“A fait accompli”:
How the central administration has consolidated power and deflected dissent at the University of Chicago
January 29th, 2020

During his fourteen year tenure, President Robert Zimmer and his administration have transformed the University of Chicago.

The College has grown from 4,000 to 6,500 students, and has soared in coveted U.S. News rankings—from 15th place nationally the year Zimmer took office to top-six today. Fundraising has almost tripled during his tenure, according to the Financial Times. Zimmer has overseen the opening of new residential complexes, study-abroad programs, and a school of molecular engineering. A soon-to-open conference center, the Rubenstein Forum, is expected to save the University $4 million a year—dollars previously spent renting hotel space for conferences in downtown Chicago, the President told faculty. Some say these changes are long overdue: Zimmer has brought economic efficiency worthy of the Chicago School to the notoriously shambolic U of C.

In public campaigns, Zimmer has also boosted the University’s traditional values, advertising Chicago’s academic intensity, fostering of free speech, and its faculty-led governance structure. Good presidents, Zimmer told the Financial Times, find ambitious faculty and “give them a lot of capacity and authority.”

“There is so much distributed authority, but that should not deter you from being imaginative,” he said.

Faculty see things differently. Many professors say the ‘distributed authority’ that made the school distinctive has eroded during the Zimmer years. In conversations with The Chicago Maroon, and in minutes of the faculty senate, professors express concerns ranging from the proliferation of donor-funded research institutes to the way the President and Provost have sought to reshape the humanities and social sciences.

The recent announcement that the University will dramatically shrink the size of UChicago’s Ph.D. programs—long regarded as the heart of Chicago’s scholasticism—drew especially strong backlash. To many, it seemed like the latest example of faculty being the last to know about changes in the University that are vitally relevant to their work.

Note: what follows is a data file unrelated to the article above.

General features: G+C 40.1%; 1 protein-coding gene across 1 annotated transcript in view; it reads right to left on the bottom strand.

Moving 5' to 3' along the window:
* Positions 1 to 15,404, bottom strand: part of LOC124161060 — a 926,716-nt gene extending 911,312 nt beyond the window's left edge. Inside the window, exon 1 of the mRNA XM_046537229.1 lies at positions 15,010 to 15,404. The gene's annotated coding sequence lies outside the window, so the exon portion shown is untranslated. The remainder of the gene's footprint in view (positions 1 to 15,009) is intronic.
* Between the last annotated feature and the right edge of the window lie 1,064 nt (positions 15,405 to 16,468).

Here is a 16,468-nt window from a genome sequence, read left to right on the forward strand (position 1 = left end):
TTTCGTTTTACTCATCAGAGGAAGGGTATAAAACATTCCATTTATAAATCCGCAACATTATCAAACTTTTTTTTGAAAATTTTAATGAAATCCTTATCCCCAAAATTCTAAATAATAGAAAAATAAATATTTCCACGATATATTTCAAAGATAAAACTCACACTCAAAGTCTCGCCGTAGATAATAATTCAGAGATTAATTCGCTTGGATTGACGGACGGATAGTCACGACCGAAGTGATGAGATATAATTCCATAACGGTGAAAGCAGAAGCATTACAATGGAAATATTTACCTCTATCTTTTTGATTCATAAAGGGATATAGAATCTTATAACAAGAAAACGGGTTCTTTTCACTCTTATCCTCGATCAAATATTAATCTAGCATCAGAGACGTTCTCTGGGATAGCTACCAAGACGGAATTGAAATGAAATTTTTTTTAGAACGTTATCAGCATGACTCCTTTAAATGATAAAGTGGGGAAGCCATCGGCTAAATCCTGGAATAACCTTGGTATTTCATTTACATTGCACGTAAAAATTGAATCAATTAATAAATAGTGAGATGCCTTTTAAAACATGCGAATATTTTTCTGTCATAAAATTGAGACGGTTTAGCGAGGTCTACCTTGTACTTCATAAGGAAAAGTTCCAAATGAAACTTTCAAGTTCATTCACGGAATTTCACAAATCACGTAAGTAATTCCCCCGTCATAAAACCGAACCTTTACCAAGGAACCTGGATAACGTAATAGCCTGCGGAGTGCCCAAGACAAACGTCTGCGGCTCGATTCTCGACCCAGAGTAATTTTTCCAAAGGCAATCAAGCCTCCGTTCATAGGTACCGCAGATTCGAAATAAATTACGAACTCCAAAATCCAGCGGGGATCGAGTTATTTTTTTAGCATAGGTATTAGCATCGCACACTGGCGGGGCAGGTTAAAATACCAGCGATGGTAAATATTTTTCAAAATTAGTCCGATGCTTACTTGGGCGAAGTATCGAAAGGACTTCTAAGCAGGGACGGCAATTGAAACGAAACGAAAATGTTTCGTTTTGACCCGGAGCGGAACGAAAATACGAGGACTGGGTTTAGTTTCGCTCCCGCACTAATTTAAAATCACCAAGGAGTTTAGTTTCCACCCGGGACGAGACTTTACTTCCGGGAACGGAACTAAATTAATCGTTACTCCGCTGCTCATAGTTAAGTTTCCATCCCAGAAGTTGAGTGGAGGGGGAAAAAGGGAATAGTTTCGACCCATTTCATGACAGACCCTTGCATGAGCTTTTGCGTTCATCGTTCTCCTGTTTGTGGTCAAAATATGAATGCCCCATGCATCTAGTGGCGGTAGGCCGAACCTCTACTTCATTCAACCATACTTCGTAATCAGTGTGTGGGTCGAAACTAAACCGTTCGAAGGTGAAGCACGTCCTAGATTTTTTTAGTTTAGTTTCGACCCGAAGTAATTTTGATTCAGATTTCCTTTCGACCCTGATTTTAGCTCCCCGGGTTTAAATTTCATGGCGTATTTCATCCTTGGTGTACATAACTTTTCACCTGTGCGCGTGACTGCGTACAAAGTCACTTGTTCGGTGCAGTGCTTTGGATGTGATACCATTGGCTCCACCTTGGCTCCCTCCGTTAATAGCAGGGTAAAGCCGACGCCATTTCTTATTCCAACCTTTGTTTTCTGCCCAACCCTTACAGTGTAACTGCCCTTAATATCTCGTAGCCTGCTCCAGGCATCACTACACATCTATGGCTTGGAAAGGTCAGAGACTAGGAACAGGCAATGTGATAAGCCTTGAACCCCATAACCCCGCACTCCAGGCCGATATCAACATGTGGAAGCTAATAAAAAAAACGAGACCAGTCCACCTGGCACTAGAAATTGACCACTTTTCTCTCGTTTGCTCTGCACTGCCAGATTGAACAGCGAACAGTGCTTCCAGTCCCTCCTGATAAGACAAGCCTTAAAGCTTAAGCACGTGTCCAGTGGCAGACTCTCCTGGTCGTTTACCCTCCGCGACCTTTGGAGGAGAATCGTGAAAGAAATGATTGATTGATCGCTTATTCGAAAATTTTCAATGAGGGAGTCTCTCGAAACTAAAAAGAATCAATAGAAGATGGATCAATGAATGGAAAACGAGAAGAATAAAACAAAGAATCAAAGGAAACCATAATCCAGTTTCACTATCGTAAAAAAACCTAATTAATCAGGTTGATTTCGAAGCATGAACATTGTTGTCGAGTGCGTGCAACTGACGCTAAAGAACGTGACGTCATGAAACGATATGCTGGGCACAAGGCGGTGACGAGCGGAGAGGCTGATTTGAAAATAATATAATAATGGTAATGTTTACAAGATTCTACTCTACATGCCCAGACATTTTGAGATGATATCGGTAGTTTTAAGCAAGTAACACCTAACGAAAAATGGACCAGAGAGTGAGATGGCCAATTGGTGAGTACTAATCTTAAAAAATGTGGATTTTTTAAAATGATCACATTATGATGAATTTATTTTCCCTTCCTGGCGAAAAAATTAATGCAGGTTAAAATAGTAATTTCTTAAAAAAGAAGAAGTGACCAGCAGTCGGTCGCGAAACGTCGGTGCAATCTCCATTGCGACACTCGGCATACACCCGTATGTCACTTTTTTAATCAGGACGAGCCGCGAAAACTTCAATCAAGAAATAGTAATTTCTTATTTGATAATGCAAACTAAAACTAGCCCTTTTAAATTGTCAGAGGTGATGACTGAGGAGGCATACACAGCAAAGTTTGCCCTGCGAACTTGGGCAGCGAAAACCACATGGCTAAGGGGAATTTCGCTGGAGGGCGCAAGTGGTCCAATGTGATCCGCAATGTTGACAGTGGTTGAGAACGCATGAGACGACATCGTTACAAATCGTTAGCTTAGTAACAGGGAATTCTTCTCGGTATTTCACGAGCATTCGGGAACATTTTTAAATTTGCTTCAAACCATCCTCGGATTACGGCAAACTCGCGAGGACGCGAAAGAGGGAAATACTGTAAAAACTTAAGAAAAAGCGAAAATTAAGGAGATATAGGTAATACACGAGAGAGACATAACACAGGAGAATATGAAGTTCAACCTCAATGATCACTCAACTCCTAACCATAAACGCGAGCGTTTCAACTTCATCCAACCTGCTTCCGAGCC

Outgoing Provost Daniel Diermeier, too, has had an outsize effect on the University. Intensely interested in the University’s standing compared with peer institutions, the Provost, in meetings with the Council, has stressed the urgency of raising the University’s national profile.

Still, he is optimistic. “In terms of the ratio between eminence and resources,” Diermeier told faculty at one meeting, the University is “punching above its weight.”

This series examines the way an increasingly centralized administration responds to faculty input, shares information, and manages the challenges of governing the increasingly complex modern private university.

100+ Profs Write to President Describing Threats to Faculty Governance, Quality of UChicago Education, in Recent PhD Overhaul
Professors wrote to the President and Provost last month expressing concerns about the central administration's recent move to shrink the size of doctoral programs.
“Under-theorized and superficial,” “Opportunistic”: Faculty worried Grossman neuroscience institute was beholden to wealthy donor
Professors were troubled when the Grossman Institute was proposed as a research center aiming to link behavioral economics with biology.
Money is pouring into flashy research centers. Faculty argue this undermines their say in governance.
Professors say donor-backed institutes have proliferated without oversight, making the University more vulnerable to outside influence.
Master’s programs balloon and Ph.D. programs shrink as University eyes “ratio between eminence and resources”
The University administration went forward with plans to increase enrollment in master’s programs after a faculty committee report recommended against growth in certain departments.
Struggles over graduate student unionization undermined faculty trust in the administration—even for professors opposed to a union
Faculty members worry that the University has mismanaged its response to graduate student unionization.
Graduate Students United: A Guide to the Faculty Senate Minutes, 2017-2019
Taken together, faculty deliberations add color to GSU’s long, contentious relationship with University leaders. Here's an annotated guide.
Why can’t the faculty senate send meeting minutes to the Board of Trustees?
A faculty senate member once wrote to the Chairman of the Board of Trustees, asking whether the Board would be interested in receiving transcripts of the faculty senate’s conversations. This was a major faux pas.
"Fearful of challenge and discomfort": Top administrators cut back dialogue with students
Student body presidents from the past six years have told The Maroon that their meetings with administrators are choreographed affairs with little opportunity for real dialogue.
Faculty asked Zimmer for an open forum to discuss UChicago’s free speech policy. Here’s what they got instead.
As President Zimmer traveled around the country promoting the University’s famed "Chicago Principles” on free speech, professors requested a public forum with Zimmer to discuss the Principles. They got something completely different.